A game was successful funded but his programmers..

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Post » Sat Oct 20, 2012 3:47 am

Kickstarter supporters realize this is always a possibility. And those that don't are using it for the wrong reasons.
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Post » Sat Oct 20, 2012 9:00 pm

I was one of the backers of Haunts at the $5 tier and didn't ask for a refund. I've backed a lot of Kickstarter campaigns aware that this kind of outcome was eventually expected to happen for a percentage of them. I am also currently studying project management in college where a whole part of the curriculum is explaining how software projects fail.

There is still some hope that this game could be saved and I am watching this story unfold carefully. It is the first real case of a funded project from the Video Games category that has admitted things have gone disasterously wrong. How the project creators react to this situation, like how they offered refunds, will provide a precedent for the next imploded project to look to for guidance.

An odd design decision was that Haunts was being coded with the relatively young Go programming language, which is making it more difficult to find a replacement programmer or outsource. Poking around what files the developer made public on github, it looks like the artificial intelligence was scripted in Lua and (As a fan of Lua) that makes me wonder why they didn't just make more of the game with Lua rather than Go.
http://en.wikipedia.org/wiki/Go_(programming_language)
http://en.wikipedia.org/wiki/Lua_(programming_language)

Here are two thing that I have recently developed some concerns about for the backers community on Kickstarter.

First, I have seen posts about people that aren't in good financial situations that are still scraping together hundred dollar pledges for multiple campaigns. I prefer to back at a basic tier and then might raise my pledge later after giving it some thought. Impulse buying big rewards can become very expensive very fast. There are some games I have just pledged $1 for now and wait for them to go on sale after launch (Like being in a Humble Bundle). As others have said before, don't pledge what you can't afford to lose.

Second, I've seen posts about how some people have become addicts to browsing and commenting on Kickstarter. I've seen profiles for backers that only backed a few campaigns yet have made over 200?300 comments. I am also seeing more profiles with over 200 projects backed (The highest I've seen is a backer of 1301 projects). Looking at some of those profiles, I would say that Kickstarter addicts are willing to back some of the riskiest projects and could lose a lot if we start seeing a lot of projects start failing to deliver.
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Post » Sun Oct 21, 2012 12:01 am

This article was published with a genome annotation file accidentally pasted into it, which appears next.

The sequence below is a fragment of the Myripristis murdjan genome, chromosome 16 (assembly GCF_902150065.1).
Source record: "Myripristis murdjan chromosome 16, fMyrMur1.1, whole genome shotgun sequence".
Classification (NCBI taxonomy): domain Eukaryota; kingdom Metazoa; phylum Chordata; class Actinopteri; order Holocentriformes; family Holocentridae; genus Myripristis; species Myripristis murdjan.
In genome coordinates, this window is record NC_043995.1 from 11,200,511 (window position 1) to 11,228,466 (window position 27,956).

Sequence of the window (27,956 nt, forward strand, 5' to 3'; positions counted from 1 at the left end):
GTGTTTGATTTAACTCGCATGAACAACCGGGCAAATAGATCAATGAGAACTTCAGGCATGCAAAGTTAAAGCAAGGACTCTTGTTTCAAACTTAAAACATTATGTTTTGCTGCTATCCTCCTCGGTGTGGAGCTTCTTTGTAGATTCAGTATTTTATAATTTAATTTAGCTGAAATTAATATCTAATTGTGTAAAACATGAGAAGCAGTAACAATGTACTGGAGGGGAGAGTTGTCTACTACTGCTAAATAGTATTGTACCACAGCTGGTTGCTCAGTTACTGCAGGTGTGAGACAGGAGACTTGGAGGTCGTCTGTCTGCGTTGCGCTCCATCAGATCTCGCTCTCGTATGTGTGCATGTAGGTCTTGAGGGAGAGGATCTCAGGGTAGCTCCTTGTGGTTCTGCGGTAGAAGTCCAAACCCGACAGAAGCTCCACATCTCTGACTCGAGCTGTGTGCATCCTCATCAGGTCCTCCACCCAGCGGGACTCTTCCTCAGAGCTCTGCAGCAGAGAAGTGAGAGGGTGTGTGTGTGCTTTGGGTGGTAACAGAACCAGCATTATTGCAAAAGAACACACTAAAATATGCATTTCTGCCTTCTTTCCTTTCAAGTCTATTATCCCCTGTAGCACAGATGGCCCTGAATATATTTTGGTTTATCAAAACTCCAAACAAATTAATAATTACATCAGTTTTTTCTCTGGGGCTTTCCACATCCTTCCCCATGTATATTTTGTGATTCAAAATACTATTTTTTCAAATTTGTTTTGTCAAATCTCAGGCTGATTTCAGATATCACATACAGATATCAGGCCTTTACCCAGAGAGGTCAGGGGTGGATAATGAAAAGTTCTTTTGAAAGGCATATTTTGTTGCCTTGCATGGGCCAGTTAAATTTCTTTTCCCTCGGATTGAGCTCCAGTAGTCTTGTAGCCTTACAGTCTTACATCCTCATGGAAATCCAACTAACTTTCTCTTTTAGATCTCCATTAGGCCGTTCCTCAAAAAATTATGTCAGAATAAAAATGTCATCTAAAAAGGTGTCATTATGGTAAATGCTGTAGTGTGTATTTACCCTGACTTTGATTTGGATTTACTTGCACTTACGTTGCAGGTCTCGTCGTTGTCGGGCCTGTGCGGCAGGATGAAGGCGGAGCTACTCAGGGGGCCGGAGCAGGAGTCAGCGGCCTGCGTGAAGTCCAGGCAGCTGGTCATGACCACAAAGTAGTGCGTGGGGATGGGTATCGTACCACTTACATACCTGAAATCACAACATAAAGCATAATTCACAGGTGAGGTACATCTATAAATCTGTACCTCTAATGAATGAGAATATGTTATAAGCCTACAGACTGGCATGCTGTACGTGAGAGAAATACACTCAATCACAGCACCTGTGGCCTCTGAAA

What always gets me is how people will pledge like $5 and go haywire if the project doesn't pan out. Either that, or they're quick to call it a "scam" which is so silly. Crowd-funding has opened up to the public what used to be closed, and that's the ability for the public to decide what gets released instead of the big corporations making all the decisions. But with that, we see a lot of the stupidity of the average consumer emerging (i.e. complaining after losing a tiny pledge, or not understanding how projects work).

Some of the things I've seen get funding are so lame it really surprises me. Some things I've seen didn't even make sense, like, the projects weren't even explained enough to make sense. Yet, it somehow got hundreds of thousands of dollars or more. I've also seen great projects get little or nothing.
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Post » Sun Oct 21, 2012 3:13 am

I'm not quite sure what lesson I should learn from it? The sentence kind of implies that you are going to buy something. But you don't buy, you invest in a project. And investment always takes risks. There is no guaranty. What happened to Haunts is more or less what happens everyday behind closed doors. Now that the average consumer can become an investor, this part also becomes public notice. That's all.

To be honest, the backers of Haunts are lucky that they were offered a refund. There was no legal need to do so. As hard as it may sound.
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Post » Sun Oct 21, 2012 3:19 am

[QUOTE=tulamide] I'm not quite sure what lesson I should learn from it? The sentence kind of implies that you are going to buy something. But you don't buy, you invest in a project. And investment always takes risks. There is no guaranty. What happened to Haunts is more or less what happens everyday behind closed doors. Now that the average consumer can become an investor, this part also becomes public notice. That's all.

To be honest, the backers of Haunts are lucky that they were offered a refund. There was no legal need to do so. As hard as it may sound.[/QUOTE]

The good thing if you're a game developer, there no reason to learn the lesson because you can finish the project with your own intention.

The project leader has no knowledge in programming, so he could abandon the project and refund to the backers.
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Post » Sun Oct 21, 2012 7:47 am

Since Kickstarter has grown like a bubble, it's natural that many of its projects are liable to burst.
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